Today marks the end of a long dry spell.  As of today, I’m back in print with an article in the Architecture Journal called “Towards an Enterprise Business Motivation Model.”

AJ19_EBMM_Callout

Of interest to Business Architects, Strategists, Business Planners, and Management Consultants, the Enterprise Business Motivation Model (EBMM) is the first published model to consider the needs of the multi-faceted modern business, one where the needs of many divisions, and many business models, have to be considered.   

Finally, a model where the competing strategies of many business units can be captured, displayed, compared, prioritized, and placed on enterprise-wide roadmaps. 

I made some controversial decisions in putting this one together.  I don’t expect that everyone will agree with the choices I made. 

Update from the author

Since publishing the article on MSDN, I have continued to maintain the actual metamodel for the EBMM on it’s own website (http://motivationmodel.com).  If you would like to know more about the EBMM, please visit that site to discover the core elements of the model, and the methods that I used to create it.  You can download a PDF of the model or a model file from Sparx Enterprise Architect that will allow you to navigate it easily.  Also on the EBMM site is a complete html sub-site created by the Sparx tool allowing you to navigate through the model, visit connections, and examine the definitions for each of the terms.

By Nick Malik

Former CIO and present Strategic Architect, Nick Malik is a Seattle based business and technology advisor with over 30 years of professional experience in management, systems, and technology. He is the co-author of the influential paper "Perspectives on Enterprise Architecture" with Dr. Brian Cameron that effectively defined modern Enterprise Architecture practices, and he is frequent speaker at public gatherings on Enterprise Architecture and related topics. He coauthored a book on Visual Storytelling with Martin Sykes and Mark West titled "Stories That Move Mountains".

6 thoughts on “Towards an Enterprise Business Motivation Model”
  1. Hello Gary,

    Yes.

    The OMG Business Motivation Model is the same as the Business Motivation Model (BMM) developed by the Business Rules Group (BRG).  The BRG submitted their BMM to the OMG some years ago, and the OMG blessed it as "version 1" about a year and a quarter ago.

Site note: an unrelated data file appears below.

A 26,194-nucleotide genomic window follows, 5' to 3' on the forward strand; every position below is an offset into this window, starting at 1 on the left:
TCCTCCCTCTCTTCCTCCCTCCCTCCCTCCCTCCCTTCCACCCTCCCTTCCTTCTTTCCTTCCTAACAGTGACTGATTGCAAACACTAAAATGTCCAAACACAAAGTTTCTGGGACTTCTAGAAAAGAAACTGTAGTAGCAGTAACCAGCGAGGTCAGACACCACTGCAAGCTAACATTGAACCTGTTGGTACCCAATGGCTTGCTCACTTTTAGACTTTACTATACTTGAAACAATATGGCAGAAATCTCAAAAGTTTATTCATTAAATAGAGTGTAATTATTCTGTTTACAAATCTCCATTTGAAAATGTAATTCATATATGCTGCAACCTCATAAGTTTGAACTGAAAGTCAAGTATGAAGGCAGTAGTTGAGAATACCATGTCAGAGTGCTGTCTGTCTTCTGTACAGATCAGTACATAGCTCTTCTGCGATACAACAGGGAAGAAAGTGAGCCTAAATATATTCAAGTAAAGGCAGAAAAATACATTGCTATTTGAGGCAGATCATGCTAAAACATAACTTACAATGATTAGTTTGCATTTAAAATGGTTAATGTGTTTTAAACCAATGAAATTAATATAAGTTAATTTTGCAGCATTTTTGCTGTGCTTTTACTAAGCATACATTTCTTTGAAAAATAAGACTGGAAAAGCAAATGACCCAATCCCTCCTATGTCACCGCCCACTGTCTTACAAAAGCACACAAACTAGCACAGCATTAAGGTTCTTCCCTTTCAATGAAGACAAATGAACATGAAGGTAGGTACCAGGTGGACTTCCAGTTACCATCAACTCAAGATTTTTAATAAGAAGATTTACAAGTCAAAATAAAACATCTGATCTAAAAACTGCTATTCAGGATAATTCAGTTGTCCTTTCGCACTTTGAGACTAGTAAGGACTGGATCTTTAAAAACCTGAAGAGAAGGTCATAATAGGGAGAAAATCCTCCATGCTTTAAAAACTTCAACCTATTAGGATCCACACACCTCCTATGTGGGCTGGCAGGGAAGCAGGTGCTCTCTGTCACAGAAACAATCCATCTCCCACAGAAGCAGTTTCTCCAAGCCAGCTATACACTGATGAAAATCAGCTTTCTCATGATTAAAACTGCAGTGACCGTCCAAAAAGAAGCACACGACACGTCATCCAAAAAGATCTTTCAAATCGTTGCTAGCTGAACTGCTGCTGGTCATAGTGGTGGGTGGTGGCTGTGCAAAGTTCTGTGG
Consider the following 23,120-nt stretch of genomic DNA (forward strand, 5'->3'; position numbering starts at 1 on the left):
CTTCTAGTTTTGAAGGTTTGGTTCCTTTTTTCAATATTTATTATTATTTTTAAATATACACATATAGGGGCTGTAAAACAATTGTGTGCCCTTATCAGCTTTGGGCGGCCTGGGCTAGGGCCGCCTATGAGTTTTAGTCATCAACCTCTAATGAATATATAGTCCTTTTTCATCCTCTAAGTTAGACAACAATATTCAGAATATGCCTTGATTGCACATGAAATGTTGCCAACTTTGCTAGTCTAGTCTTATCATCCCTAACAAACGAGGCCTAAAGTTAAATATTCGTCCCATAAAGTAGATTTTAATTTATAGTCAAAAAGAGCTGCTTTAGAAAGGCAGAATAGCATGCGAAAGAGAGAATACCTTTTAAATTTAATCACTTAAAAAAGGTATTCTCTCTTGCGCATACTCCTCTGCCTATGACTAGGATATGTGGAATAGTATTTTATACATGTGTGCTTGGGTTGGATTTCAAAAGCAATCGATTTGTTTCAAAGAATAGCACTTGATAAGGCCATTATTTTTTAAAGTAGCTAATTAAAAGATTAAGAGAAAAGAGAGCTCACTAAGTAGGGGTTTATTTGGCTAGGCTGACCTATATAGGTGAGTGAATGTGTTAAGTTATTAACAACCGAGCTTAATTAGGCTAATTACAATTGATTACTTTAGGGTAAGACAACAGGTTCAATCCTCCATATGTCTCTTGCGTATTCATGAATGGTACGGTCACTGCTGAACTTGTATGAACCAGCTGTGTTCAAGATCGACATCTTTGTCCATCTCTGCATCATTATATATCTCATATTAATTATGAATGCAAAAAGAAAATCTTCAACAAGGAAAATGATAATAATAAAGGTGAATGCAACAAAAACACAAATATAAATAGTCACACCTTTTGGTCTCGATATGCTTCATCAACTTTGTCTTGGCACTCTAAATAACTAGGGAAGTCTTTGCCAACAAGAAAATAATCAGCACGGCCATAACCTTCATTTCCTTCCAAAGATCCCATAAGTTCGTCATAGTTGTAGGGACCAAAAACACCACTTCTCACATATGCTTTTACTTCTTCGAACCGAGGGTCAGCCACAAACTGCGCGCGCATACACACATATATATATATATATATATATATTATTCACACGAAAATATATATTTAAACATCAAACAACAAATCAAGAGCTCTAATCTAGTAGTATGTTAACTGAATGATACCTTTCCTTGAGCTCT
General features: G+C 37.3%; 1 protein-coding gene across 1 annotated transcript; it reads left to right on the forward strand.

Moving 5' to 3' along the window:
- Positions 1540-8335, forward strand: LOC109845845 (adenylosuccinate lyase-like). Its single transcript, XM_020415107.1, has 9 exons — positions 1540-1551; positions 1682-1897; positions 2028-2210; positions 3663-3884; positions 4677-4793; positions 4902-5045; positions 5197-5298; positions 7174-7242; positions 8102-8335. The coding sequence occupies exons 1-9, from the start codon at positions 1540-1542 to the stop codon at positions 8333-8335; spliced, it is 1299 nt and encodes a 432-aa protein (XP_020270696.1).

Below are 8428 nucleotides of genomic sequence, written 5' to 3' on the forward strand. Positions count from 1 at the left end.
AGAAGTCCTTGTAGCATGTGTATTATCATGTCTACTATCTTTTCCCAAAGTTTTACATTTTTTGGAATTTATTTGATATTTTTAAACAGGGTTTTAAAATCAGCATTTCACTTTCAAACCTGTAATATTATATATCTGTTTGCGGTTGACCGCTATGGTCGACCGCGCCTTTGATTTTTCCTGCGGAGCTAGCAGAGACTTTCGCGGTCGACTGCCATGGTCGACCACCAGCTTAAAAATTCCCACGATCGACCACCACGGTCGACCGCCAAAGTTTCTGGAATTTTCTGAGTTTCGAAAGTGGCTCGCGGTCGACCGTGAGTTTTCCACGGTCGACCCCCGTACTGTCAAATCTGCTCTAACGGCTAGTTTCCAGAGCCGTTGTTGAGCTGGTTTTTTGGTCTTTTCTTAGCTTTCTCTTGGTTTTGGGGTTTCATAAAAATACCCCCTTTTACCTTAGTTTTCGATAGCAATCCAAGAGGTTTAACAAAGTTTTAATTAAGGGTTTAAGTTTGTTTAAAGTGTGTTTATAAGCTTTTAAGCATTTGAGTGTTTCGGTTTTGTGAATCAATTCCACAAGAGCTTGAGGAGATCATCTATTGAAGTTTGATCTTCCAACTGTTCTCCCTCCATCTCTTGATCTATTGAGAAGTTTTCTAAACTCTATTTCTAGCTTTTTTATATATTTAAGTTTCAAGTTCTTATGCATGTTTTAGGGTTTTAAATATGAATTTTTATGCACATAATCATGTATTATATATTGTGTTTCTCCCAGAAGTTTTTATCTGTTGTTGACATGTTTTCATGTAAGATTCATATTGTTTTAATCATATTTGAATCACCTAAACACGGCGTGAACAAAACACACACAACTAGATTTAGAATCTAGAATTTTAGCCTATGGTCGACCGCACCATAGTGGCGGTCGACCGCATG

All effort to improve it appears to have moved to the OMG.  I believe that they are releasing version 1.1, if they have not done so already.

    My article, referenced here, makes EXTENSIVE use of the OMG/BRG Business Motivation Model.

    — Nick

  2. Nick, this is great stuff. I read through the details in the article and on your motivationmodel.com site and I have a question. Regarding Business Unit Capability, you state "Business Unit Capability…is described only in the context of a business unit." Does this imply that the model requires duplication of capabilities that more than one Business Unit is required to perform? I am thinking of things like manufacture product or sell product, that multiple Business Units must perform. Thanks.

  3. Inside Microsoft, we use a reference model of capabilities that are MECE (Mutually Exclusive, Comprehensive, and Exhaustive).  The model is a large taxonomy of business capabilities arranged for simple navigation.

    When we identify the business unit capabilities for a particular business unit, we use this taxonomy.  That way, we can take a different view and look at any one capability (or hierarchy of capabilities, like manufacture product) and review comparative information about how each of the different business units fare.

    For example, let’s say that "respond to customer service issue" is a capability that many business units need to perform.  In our taxonomy, that particular capability would appear once (and only once).  Let’s say that it has the formal name "4.4.5.3 Respond to Customer Service Request".  Our business architects will use this formal name when working with the business.  

    Let’s say that the SpyGlass business does an excellent job, but the process is manual.  We would say that "value" is high, "performance" is high, but "maturity" is low (because of the manual process).  Now let’s say that the SpeakerComponent business takes longer to respond, handles 1000x as many requests, and uses automated software.  

    In that case, "value" is high, "performance" is moderate, and "maturity" is high.  

    By using the same taxonomy of capabilities, we can see these two different capability evaluations and compare them.  Perhaps we could use the same software for the SpyGlass business and invest in improving the performance of the process all around.  

    The use of a standard taxonomy is a valuable method that leverages the notion of business capability as modeled in the EBMM.  There are other opportunities to use shared taxonomies as well, such as taxonomies of business services, IT managed services, business processes, business rules, strategies, etc.  

    Microsoft Consulting Services (MCS) has a service line that provides services for planning IT (called ITAP).  They use a standardized approach called MSBA (it used to be called "Motion") that leverages a standard taxonomy of business capabilities.  If you are interested in taking up a capability modeling exercise, I recommend contacting your local MCS office.  I know these guys personally.  They are senior talent.  Truly brilliant men and women.

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